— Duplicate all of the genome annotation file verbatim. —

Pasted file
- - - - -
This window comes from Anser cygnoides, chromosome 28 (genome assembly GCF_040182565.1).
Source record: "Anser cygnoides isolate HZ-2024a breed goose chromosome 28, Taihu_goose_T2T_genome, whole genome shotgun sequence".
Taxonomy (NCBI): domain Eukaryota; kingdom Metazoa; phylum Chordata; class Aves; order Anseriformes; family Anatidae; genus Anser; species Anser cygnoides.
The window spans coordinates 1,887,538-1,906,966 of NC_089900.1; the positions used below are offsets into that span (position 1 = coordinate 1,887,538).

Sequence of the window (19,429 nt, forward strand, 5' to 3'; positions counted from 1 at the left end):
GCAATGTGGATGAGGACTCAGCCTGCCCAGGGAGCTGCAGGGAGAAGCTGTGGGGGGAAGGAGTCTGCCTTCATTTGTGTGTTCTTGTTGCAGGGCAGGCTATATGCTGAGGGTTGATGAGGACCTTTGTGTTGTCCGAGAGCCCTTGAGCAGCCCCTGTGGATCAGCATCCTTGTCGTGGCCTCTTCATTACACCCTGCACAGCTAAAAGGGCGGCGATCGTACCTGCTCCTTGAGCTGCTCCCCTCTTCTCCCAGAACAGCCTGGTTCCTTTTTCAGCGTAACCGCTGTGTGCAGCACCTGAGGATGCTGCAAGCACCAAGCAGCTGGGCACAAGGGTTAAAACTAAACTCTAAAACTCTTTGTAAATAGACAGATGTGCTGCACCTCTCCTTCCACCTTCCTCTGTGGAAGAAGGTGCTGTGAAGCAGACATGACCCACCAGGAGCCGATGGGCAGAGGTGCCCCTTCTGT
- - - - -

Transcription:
This window comes from Anser cygnoides, chromosome 28 (genome assembly GCF_040182565.1).
Source record: "Anser cygnoides isolate HZ-2024a breed goose chromosome 28, Taihu_goose_T2T_genome, whole genome shotgun sequence".
Taxonomy (NCBI): domain Eukaryota; kingdom Metazoa; phylum Chordata; class Aves; order Anseriformes; family Anatidae; genus Anser; species Anser cygnoides.
The window spans coordinates 1,887,538-1,906,966 of NC_089900.1; the positions used below are offsets into that span (position 1 = coordinate 1,887,538).

Sequence of the window (19,429 nt, forward strand, 5' to 3'; positions counted from 1 at the left end):
GCAATGTGGATGAGGACTCAGCCTGCCCAGGGAGCTGCAGGGAGAAGCTGTGGGGGGAAGGAGTCTGCCTTCATTTGTGTGTTCTTGTTGCAGGGCAGGCTATATGCTGAGGGTTGATGAGGACCTTTGTGTTGTCCGAGAGCCCTTGAGCAGCCCCTGTGGATCAGCATCCTTGTCGTGGCCTCTTCATTACACCCTGCACAGCTAAAAGGGCGGCGATCGTACCTGCTCCTTGAGCTGCTCCCCTCTTCTCCCAGAACAGCCTGGTTCCTTTTTCAGCGTAACCGCTGTGTGCAGCACCTGAGGATGCTGCAAGCACCAAGCAGCTGGGCACAAGGGTTAAAACTAAACTCTAAAACTCTTTGTAAATAGACAGATGTGCTGCACCTCTCCTTCCACCTTCCTCTGTGGAAGAAGGTGCTGTGAAGCAGACATGACCCACCAGGAGCCGATGGGCAGAGGTGCCCCTTCTGT